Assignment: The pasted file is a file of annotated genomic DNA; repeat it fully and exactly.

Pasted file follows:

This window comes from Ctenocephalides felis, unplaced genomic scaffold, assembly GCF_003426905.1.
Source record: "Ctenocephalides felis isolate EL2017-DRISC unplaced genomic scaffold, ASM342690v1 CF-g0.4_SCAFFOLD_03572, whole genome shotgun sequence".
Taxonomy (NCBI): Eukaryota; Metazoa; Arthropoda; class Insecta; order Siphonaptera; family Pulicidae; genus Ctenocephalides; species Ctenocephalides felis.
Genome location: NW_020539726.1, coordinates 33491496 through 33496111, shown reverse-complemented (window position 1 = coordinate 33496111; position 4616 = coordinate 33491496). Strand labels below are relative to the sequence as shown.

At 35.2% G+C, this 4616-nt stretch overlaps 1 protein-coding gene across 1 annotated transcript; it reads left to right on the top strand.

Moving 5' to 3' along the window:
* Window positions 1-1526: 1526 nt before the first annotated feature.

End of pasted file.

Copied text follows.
This window comes from Ctenocephalides felis, unplaced genomic scaffold, assembly GCF_003426905.1.
Source record: "Ctenocephalides felis isolate EL2017-DRISC unplaced genomic scaffold, ASM342690v1 CF-g0.4_SCAFFOLD_03572, whole genome shotgun sequence".
Taxonomy (NCBI): Eukaryota; Metazoa; Arthropoda; class Insecta; order Siphonaptera; family Pulicidae; genus Ctenocephalides; species Ctenocephalides felis.
Genome location: NW_020539726.1, coordinates 33491496 through 33496111, shown reverse-complemented (window position 1 = coordinate 33496111; position 4616 = coordinate 33491496). Strand labels below are relative to the sequence as shown.

At 35.2% G+C, this 4616-nt stretch overlaps 1 protein-coding gene across 1 annotated transcript; it reads left to right on the top strand.

Moving 5' to 3' along the window:
* Window positions 1-1526: 1526 nt before the first annotated feature.